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Jelly

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Transcript

  • 1. Jelly By: Brittany McAdams
  • 2. Definition
    • article of food consisting chiefly of gelatin
  • 3. Origin
    • The making of jam and jelly probably began centuries ago in the Middle Eastern countries
  • 4. Origin
    • The use of cane sugar to make jam and jelly can be traced back to the 16th century when the Spanish came to the West Indies where they preserved fruit.
  • 5. Origin
    • Books on jam-making were published by the late 17th century. In the United States, early New England settlers preserved fruits with honey, molasses or maple sugar. Pectin extracted from apple parings was used to thicken jellies.
    • In 1897, Jerome M. Smucker first pressed cider at a mill in Orrville, Ohio. Later, he prepared apple butter too, which he offered in crocks that each bore a hand-signed seal -- his personal guarantee of quality.
  • 6. Recipe: How Its Made
    • Jams and jellies are made from a variety of fruits, either single or in combination.
    • Sugar or high fructose corn syrup, or a combination of the two are added to the fruit to sweeten it.
  • 7. Recipe: How Its Made
    • Ingredients
    • Fruit - preferably fresh, but frozen (without syrup works, too)
    • Pectin (it's a natural product, made from apples and available at grocery stores (season - spring through late summer) and local "big box" stores. It usually goes for about $2.00 to $2.50 per box. See here for more information about how to choose the type of pectin to use.
    • Jar funnel ($2 at Target, other big box stores, and often grocery stores; and available online - see this page) or order it as part of the kit with the jar grabber.
    • Sugar - About 4 cups of dry, granulated (table) sugar. Yes, you can substitute an equivalent amount of honey or agave. For the no-sugar recipe, click here
    • Lemon juice - 1/4 cup per batch.  While it is not always necessary , as many fruits and berries have sufficient acidity to ensure a good gel or "set", I usually add it, just to make sure, and it does not affect the flavor
  • 8. Recipe: How Its Made
    • Equipment
    • At least 1 large pot ; prefer 16 to 20 quart Teflon lined pots for easy cleanup.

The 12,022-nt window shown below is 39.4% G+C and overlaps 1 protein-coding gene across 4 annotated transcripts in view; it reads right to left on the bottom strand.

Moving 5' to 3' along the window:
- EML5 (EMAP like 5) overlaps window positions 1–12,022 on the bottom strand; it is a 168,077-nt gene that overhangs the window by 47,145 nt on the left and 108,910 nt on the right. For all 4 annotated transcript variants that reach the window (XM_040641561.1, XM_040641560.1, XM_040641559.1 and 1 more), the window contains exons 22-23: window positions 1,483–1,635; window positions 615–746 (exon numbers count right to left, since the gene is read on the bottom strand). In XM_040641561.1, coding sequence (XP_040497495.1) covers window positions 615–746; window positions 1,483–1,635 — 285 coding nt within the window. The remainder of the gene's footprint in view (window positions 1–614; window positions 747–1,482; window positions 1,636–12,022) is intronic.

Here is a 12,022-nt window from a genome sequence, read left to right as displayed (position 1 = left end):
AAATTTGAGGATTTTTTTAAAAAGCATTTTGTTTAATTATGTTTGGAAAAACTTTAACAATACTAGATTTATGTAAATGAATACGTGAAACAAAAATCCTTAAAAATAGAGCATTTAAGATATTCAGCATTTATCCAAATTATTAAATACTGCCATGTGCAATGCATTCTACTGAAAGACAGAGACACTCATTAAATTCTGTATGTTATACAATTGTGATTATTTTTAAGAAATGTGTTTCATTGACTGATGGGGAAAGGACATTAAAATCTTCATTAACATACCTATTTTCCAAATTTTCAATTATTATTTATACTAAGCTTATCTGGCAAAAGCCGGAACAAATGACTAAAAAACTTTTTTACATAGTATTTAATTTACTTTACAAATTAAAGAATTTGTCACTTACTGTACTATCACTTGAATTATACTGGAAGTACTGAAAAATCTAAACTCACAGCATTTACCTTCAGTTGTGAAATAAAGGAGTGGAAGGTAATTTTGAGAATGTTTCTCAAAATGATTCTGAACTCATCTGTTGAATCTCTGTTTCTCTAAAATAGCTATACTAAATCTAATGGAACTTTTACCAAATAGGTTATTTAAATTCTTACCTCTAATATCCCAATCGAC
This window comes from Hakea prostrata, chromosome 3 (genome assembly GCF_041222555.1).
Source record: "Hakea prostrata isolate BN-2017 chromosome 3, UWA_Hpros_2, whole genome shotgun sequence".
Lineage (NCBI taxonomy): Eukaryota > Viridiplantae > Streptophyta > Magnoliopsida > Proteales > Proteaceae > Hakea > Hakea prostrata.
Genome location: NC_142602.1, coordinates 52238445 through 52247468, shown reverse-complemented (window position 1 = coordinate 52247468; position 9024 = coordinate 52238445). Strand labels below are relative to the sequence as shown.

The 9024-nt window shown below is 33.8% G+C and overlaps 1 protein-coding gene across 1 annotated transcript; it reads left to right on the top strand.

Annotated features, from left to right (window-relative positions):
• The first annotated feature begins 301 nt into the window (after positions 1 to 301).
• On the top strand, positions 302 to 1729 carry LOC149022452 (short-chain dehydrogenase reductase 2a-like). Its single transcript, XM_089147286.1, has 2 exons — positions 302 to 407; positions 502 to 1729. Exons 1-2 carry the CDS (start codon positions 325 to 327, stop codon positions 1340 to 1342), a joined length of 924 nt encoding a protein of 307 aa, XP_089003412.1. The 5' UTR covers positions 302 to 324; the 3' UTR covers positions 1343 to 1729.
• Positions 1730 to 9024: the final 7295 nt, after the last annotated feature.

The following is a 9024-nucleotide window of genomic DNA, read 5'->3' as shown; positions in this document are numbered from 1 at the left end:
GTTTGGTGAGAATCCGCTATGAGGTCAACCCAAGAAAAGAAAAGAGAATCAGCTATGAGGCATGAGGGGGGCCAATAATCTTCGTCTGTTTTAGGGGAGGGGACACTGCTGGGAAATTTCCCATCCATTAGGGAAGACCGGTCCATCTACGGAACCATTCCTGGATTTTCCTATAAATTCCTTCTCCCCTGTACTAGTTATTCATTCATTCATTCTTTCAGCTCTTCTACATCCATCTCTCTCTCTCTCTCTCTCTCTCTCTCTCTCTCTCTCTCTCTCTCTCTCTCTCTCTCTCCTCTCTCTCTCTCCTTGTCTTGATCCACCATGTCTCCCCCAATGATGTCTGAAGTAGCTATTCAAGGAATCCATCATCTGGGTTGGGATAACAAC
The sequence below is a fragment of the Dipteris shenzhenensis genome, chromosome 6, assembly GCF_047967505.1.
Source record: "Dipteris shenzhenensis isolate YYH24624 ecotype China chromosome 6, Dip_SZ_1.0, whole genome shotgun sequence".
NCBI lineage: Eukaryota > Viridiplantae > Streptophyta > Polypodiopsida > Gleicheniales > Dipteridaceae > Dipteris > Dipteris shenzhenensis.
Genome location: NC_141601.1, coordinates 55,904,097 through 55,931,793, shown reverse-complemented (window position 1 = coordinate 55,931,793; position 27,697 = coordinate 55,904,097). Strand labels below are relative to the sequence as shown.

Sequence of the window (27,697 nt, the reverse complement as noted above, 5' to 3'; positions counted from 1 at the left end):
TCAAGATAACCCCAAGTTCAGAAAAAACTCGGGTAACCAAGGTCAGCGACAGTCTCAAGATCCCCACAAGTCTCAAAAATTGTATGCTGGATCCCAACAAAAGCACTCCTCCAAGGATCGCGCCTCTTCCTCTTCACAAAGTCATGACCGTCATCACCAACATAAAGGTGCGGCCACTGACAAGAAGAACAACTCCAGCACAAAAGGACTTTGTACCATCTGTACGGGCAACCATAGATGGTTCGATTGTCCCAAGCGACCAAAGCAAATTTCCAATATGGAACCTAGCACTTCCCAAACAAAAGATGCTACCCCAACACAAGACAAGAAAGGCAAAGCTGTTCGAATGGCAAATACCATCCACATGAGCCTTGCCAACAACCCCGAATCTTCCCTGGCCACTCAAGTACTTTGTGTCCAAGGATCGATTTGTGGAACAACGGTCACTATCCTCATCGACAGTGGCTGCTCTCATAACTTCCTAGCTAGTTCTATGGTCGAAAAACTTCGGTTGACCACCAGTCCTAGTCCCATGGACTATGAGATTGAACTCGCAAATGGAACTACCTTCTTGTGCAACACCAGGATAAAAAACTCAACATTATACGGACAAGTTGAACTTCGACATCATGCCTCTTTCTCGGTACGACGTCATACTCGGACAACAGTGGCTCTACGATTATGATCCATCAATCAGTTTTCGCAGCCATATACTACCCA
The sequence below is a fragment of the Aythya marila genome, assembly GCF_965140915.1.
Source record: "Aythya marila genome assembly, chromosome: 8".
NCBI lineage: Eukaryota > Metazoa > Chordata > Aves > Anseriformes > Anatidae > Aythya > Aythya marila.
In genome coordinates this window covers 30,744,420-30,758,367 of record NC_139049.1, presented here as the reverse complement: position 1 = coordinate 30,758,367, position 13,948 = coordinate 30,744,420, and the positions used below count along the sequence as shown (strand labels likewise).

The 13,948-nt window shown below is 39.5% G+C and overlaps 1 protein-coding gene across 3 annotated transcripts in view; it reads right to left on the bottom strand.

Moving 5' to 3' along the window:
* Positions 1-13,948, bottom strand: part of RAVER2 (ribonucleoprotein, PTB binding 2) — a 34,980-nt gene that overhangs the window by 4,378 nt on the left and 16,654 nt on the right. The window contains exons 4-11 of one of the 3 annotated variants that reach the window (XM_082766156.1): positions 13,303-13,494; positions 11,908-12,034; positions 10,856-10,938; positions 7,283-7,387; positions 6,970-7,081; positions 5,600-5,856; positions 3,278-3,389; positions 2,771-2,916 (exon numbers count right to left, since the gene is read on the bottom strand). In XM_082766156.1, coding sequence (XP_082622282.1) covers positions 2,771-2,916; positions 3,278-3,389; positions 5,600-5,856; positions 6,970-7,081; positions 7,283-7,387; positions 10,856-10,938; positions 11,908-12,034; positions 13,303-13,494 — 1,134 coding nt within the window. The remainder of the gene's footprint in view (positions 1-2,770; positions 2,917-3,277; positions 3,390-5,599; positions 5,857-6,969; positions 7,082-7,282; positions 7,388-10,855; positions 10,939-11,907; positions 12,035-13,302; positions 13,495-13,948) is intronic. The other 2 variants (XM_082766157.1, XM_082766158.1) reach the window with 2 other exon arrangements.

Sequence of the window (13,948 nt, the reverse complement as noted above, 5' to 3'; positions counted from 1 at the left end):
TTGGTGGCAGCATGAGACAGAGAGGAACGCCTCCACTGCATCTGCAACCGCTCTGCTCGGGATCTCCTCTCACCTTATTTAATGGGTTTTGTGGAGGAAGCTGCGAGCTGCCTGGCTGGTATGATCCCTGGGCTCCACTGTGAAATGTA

• Large spoons and ladles
    • 1 Canner a huge pot to sanitize the jars after filling
    • Jars dozen 8 ounce jars including the lids and rings)
    • Lids - thin, flat, round metal lids with a gum binder that seals them against the top of the jar. They may only be used once.
    • Rings - metal bands that secure the lids to the jars. They may be reused many times.
    • Jar grabber (to pick up the hot jars)-
  • 9. Recipe: How Its Made
    • Wash fruit, jars, lids.
    • Crush the fruit
    • Mix Pectin, Fruit, Sugar together and bring to a boil
    • Skim foam off boiled fruit mixture
    • Sanitize Jars
    • Fill Jars
    • Enjoy!
  • 10. Cookbooks
  • 11. Types of Jelly
    • Chutney: Chutney is a spiced condiment of Indian origin (chatni is the Hindi word for strongly spiced) made of fruit or vegetables. It is typically served as an accompaniment to food, not as a spread
  • 12. Types of Jelly
    • Confitures: The French word for jam, found on jars imported from France and some other European countries.
  • 13. Types of Jelly
    • Conserve: Conserve is a generally mixture of more than one fruit, often with added nuts and raisins, that is cooked until it becomes thick. It is used as a spread for breads, pastries and meats.
  • 14. Types of Jelly
    • Fruit Butter: Fruit butter, such as apple butter or prune butter, is fruit purée or pulp combined with sugar, lemon juice and spices, slowly cooked down to a smooth consistency.
  • 15. Types of Jelly
    • Fruit Curd: Fruit curd is a creamy spread made with sugar, eggs and butter, generally flavored with citrus juice and zest.
    • Lemon curd is the classic variety, but lime curd and blood orange curd can be found, as can other fruit curds such as the strawberry.
  • 16. Types of Jelly
    • Fruit Spread: Fruit spread is generally a reduced-calorie product made with fruit juice concentrate and low-calorie sweeteners replacing all or part of the sugar.
  • 17. Fun Foods
    • Jelly Beans
  • 18. Fun Foods
    • Sandwiches
  • 19. Fun Foods
    • Gummies:
    • Gummy bears, worms, etc…
  • 20. For More Information
    • www.smuckers.com
    • www.foodtv.com
    • www.jellybelly.com
    • www.jellyjamrecipes.com
    • www.pickyourown.org